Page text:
New Mexico governor signs bill expanding voter access for Native Americans
SANTA FE, N.M. — New Mexico's governor March 30 signed a Democratic-sponsored voting rights bill aimed at expanding access to the ballot and two other related measures.
New Mexico was one of several Democratic-controlled states where lawmakers advocated for sweeping voter protections this year, drawing praise from advocates concerned about court rulings potentially undermining federal voting rights.
Under New Mexico's legislation, automatic voter registration will be provided for U.S. citizens during transactions at state motor vehicle offices and voting rights will be restored to felons immediately after incarceration. It also will streamline the distribution of absentee ballots that can be returned by mail and make absentee ballot voting easier for Native Americans living in remote stretches of tribal land.
Austin Weahkee, the Indigenous justice policy advocate with the American Civil Liberties Union of New Mexico, said the legislation will create a more equitable voting system by addressing many of the barriers that have historically disenfranchised rural, Indigenous and formerly incarcerated voters.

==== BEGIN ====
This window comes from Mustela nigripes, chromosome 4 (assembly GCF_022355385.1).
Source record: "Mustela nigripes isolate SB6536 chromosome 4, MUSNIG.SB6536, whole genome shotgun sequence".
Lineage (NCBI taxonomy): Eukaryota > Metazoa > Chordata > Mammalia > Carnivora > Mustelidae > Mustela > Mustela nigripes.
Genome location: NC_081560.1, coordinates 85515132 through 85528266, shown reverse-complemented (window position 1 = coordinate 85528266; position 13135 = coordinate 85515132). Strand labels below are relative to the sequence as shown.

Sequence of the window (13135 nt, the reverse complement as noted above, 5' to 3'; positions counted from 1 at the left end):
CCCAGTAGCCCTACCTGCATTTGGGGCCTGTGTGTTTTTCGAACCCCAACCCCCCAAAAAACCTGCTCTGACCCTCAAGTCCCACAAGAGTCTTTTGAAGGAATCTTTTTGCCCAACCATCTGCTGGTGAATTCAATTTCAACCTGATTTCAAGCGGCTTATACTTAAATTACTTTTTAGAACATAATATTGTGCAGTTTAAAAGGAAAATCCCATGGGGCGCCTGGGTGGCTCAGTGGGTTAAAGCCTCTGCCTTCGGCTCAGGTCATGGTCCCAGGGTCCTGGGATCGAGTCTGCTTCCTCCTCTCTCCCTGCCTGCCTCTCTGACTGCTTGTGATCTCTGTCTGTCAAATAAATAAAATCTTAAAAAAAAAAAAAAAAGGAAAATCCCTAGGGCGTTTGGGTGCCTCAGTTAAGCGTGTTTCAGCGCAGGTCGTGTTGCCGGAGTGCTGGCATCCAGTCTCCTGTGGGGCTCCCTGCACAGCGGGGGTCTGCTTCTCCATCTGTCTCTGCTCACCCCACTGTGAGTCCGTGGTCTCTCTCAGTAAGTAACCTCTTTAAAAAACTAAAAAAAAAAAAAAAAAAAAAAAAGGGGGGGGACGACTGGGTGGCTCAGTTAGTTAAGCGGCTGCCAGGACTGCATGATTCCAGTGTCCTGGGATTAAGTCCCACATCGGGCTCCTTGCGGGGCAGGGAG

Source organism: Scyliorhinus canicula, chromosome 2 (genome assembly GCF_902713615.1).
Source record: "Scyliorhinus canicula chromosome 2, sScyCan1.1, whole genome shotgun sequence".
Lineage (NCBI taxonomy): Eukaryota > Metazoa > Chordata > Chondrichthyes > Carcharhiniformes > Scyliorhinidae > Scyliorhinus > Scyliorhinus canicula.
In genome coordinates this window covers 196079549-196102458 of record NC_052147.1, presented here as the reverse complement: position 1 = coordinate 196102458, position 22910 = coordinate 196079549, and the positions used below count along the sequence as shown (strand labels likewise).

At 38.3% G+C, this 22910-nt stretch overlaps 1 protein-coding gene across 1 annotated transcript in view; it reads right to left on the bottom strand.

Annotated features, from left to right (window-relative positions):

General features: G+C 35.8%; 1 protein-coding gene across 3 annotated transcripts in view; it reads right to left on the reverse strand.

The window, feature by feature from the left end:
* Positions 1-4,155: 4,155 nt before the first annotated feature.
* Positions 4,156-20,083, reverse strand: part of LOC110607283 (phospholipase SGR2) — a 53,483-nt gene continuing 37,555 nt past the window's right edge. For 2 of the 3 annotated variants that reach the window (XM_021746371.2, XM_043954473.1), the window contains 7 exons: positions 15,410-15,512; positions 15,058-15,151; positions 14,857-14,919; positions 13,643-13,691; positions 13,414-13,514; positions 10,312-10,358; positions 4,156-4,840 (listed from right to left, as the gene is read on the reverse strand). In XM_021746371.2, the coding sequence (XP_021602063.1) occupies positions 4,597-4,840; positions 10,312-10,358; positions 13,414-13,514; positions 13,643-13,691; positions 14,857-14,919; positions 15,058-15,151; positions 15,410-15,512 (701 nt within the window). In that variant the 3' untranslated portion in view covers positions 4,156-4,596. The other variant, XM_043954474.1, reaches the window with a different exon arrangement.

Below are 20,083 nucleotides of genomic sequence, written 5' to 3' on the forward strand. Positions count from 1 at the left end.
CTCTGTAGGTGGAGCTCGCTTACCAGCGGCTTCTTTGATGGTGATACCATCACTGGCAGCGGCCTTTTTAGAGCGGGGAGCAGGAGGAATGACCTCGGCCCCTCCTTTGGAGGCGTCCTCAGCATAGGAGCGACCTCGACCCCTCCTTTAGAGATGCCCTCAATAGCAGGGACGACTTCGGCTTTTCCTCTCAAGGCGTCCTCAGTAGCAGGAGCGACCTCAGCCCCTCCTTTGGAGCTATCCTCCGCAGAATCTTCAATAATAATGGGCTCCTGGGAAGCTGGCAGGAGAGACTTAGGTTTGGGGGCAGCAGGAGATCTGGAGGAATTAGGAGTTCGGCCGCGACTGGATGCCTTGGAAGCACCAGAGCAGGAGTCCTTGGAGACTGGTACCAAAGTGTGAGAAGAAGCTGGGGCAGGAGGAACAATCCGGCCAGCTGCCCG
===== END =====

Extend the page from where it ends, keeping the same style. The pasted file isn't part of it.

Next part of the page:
"Our elected leaders recognized that voting is an absolute right and not a privilege," Weahkee said in a statement.
Voters in remote tribal areas sometimes don't have formal street addresses or receive mail at home. The bill will allow remote voters to designate a tribal government building as a home mailing address for election purposes — including community chapter houses on the Navajo Nation.
New Mexico is home to 23 federally recognized Native American communities, including a large portion of the Navajo Nation. Native Americans account for about 12% of the state's population.
Under the bill, Native American communities also would have greater flexibility in designating voting locations, including ballot drop boxes. Some tribal residents were cut off from polling locations by local emergency lockdowns during the COVID-19 pandemic.
Statewide, county clerks will distribute absentee ballots automatically in every election to people who sign up for the service. Before now, voters had to request an absentee ballot with each election in a voting process that can involve three or four mail deliveries.
The law also will require that each of New Mexico's 33 counties maintain at least two monitored ballot drop boxes. County clerks can request an exemption.
The governor also signed a bill that makes permanent the secretary of state's election security program and increases compensation for election workers.
The other measure signed Thursday is aimed at addressing the safety of election workers and officials. Under the legislation, the crime of intimidation will now include acts against employees and agents of the secretary of state's office, county clerk offices, municipal clerks and election officials themselves.
Secretary of State Maggie Toulouse Oliver, a Democrat, said she believes the three bills balance voter access protections with maintaining election security.